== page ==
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Doing and undoing with taxes [Anthropology of Tax Network] 
Charles Dolph (University College London)
Maximilien Zahnd (University of Sussex)
Gustav Kalm (Sciences Po)
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Gustav Kalm (Sciences Po)
Robin Smith (Copenhagen Business School)
Maxim Bolt (University of Oxford)
Thursday 25 July, -, -
Time zone: Europe/Madrid
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Short Abstract:

This panel explores how taxes make and unmake our worlds through social relationships, legal regimes, and financial flows. They have built, ordered and made states, subjectivities, global accumulation regimes. Mostly invisibilized, taxes take center stage when contested or proposed.

Long Abstract:

Taxes tend to cross the threshold of popular visibility only when contested. Their deeper structuring power mostly goes unnoticed. From making nation-states and national economies to framing concepts of debt and credit, and constructing gendered and racialised identities, taxation shapes the worlds we live in. This panel explores how taxes make and unmake society.

Taxes make relationships across multiple scales, from intimate relations between taxpayers, to national and international hierarchies and dependencies. In the nation, taxation is the classical instrument for financing public goods such as healthcare, infrastructure, and education. As fiscal systems manage resource flows and award these flows moral meanings, they produce novel subjectivities such as citizens, creditors and debtors, as well as ideas about what is valuable.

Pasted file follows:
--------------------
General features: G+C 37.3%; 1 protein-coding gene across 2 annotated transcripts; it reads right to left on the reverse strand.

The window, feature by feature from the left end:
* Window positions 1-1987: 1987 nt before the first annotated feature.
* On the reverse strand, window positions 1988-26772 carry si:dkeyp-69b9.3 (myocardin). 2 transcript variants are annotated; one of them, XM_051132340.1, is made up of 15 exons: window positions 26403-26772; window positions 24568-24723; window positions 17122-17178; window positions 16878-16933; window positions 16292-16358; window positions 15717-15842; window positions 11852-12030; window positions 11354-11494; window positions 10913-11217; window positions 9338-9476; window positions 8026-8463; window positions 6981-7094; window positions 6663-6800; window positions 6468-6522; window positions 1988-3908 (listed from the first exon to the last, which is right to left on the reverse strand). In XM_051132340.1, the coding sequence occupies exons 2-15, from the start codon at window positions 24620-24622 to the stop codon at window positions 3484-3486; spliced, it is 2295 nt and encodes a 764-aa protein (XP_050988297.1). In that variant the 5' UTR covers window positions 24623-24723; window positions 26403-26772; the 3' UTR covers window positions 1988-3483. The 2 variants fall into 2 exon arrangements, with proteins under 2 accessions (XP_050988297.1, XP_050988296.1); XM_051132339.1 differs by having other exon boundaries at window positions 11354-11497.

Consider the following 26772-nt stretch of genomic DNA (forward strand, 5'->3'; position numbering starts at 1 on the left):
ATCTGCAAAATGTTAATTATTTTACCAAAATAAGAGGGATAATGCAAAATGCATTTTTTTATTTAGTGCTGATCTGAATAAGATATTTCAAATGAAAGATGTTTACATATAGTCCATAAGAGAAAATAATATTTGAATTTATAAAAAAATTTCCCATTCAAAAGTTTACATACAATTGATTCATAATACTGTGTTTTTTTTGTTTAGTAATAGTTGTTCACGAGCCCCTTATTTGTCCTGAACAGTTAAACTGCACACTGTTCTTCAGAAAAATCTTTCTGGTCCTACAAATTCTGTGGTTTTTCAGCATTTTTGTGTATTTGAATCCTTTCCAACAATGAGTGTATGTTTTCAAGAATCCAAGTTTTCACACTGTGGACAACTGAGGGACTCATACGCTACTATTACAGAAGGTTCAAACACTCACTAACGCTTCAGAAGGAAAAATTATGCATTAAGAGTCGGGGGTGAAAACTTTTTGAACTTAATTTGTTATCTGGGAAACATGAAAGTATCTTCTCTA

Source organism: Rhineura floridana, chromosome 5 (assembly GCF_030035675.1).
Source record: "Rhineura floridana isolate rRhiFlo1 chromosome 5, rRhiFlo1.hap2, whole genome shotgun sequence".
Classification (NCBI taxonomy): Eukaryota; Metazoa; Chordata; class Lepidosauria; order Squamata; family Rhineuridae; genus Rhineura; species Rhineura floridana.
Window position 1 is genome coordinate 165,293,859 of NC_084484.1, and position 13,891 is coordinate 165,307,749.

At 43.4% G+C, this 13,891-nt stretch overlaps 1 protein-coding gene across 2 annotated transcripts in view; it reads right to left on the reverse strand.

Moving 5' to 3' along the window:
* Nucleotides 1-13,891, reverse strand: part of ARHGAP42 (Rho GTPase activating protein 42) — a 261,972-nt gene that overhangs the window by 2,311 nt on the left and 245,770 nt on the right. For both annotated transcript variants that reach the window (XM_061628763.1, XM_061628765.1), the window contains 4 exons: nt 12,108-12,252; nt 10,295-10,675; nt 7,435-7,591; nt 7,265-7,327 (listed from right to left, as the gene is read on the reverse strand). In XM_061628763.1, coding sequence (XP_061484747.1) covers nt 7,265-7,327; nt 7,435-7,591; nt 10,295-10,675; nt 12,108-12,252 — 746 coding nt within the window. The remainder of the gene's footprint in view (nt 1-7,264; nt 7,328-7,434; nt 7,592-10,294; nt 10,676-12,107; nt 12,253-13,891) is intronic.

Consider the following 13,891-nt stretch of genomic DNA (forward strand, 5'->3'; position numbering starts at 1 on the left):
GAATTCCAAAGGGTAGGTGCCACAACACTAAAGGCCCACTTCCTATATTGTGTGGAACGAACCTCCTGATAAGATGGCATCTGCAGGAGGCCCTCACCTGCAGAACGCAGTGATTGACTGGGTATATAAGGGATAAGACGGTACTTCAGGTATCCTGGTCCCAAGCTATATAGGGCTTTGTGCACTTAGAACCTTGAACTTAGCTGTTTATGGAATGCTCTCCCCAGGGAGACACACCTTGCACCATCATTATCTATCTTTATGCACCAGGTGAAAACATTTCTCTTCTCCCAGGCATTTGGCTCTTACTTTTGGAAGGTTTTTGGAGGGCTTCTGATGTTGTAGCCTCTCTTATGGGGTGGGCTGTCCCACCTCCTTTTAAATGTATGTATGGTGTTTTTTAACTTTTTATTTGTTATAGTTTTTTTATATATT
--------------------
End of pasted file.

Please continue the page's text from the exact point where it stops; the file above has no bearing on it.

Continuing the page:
Tax havens leverage jurisdiction-based tax systems in global wealth chains fostering inequalities in an increasingly financialized world economy. Likewise, taxes have been core to imperial projects which govern global resource flows. At extreme, they have been tools of violent extraction and technologies of power in projects which destroy particular ways of life, and subjugate peoples, including eliminating indigenous nations.

Finally, taxes also hold the potential for ‘making’ new worlds. They have become a key tool in plans to fight climate change and integral to projects of social justice and decolonization. Their potential as vehicles for change make them both objects of political anger and desire: new levies solicit riots and opposition while calls to ‘tax the rich’ have returned in many countries.

Accepted papers:

Session 1 Thursday 25 July, 2024, -
Session 2 Thursday 25 July, 2024, -